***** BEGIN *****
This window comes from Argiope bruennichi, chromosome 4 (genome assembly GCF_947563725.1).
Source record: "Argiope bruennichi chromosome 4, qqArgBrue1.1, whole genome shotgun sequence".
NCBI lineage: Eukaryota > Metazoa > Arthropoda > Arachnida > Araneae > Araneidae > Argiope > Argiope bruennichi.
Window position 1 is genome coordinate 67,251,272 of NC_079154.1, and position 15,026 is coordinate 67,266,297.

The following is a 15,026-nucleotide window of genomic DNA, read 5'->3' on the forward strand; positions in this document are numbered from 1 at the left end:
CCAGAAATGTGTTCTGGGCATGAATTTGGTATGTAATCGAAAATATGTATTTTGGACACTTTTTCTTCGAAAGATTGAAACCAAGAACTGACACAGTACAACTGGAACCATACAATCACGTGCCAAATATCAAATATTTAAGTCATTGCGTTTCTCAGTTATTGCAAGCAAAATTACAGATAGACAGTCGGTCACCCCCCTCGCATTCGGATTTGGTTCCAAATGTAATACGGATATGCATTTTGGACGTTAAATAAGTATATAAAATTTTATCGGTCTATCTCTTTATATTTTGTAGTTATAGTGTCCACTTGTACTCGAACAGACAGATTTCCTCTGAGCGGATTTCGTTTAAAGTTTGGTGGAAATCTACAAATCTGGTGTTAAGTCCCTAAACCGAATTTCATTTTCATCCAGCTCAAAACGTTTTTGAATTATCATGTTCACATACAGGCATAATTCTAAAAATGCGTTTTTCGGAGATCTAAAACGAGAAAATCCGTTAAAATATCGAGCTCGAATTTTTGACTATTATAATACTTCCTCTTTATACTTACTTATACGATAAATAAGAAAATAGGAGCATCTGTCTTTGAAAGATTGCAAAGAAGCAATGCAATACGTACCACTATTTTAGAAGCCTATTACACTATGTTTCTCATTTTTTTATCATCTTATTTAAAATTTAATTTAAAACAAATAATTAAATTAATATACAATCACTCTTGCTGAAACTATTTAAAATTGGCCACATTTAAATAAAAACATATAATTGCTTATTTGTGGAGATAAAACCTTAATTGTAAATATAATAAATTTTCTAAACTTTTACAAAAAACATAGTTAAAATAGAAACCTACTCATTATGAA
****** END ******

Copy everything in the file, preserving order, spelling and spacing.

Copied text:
This window comes from Argiope bruennichi, chromosome 4 (genome assembly GCF_947563725.1).
Source record: "Argiope bruennichi chromosome 4, qqArgBrue1.1, whole genome shotgun sequence".
NCBI lineage: Eukaryota > Metazoa > Arthropoda > Arachnida > Araneae > Araneidae > Argiope > Argiope bruennichi.
Window position 1 is genome coordinate 67,251,272 of NC_079154.1, and position 15,026 is coordinate 67,266,297.

The following is a 15,026-nucleotide window of genomic DNA, read 5'->3' on the forward strand; positions in this document are numbered from 1 at the left end:
CCAGAAATGTGTTCTGGGCATGAATTTGGTATGTAATCGAAAATATGTATTTTGGACACTTTTTCTTCGAAAGATTGAAACCAAGAACTGACACAGTACAACTGGAACCATACAATCACGTGCCAAATATCAAATATTTAAGTCATTGCGTTTCTCAGTTATTGCAAGCAAAATTACAGATAGACAGTCGGTCACCCCCCTCGCATTCGGATTTGGTTCCAAATGTAATACGGATATGCATTTTGGACGTTAAATAAGTATATAAAATTTTATCGGTCTATCTCTTTATATTTTGTAGTTATAGTGTCCACTTGTACTCGAACAGACAGATTTCCTCTGAGCGGATTTCGTTTAAAGTTTGGTGGAAATCTACAAATCTGGTGTTAAGTCCCTAAACCGAATTTCATTTTCATCCAGCTCAAAACGTTTTTGAATTATCATGTTCACATACAGGCATAATTCTAAAAATGCGTTTTTCGGAGATCTAAAACGAGAAAATCCGTTAAAATATCGAGCTCGAATTTTTGACTATTATAATACTTCCTCTTTATACTTACTTATACGATAAATAAGAAAATAGGAGCATCTGTCTTTGAAAGATTGCAAAGAAGCAATGCAATACGTACCACTATTTTAGAAGCCTATTACACTATGTTTCTCATTTTTTTATCATCTTATTTAAAATTTAATTTAAAACAAATAATTAAATTAATATACAATCACTCTTGCTGAAACTATTTAAAATTGGCCACATTTAAATAAAAACATATAATTGCTTATTTGTGGAGATAAAACCTTAATTGTAAATATAATAAATTTTCTAAACTTTTACAAAAAACATAGTTAAAATAGAAACCTACTCATTATGAA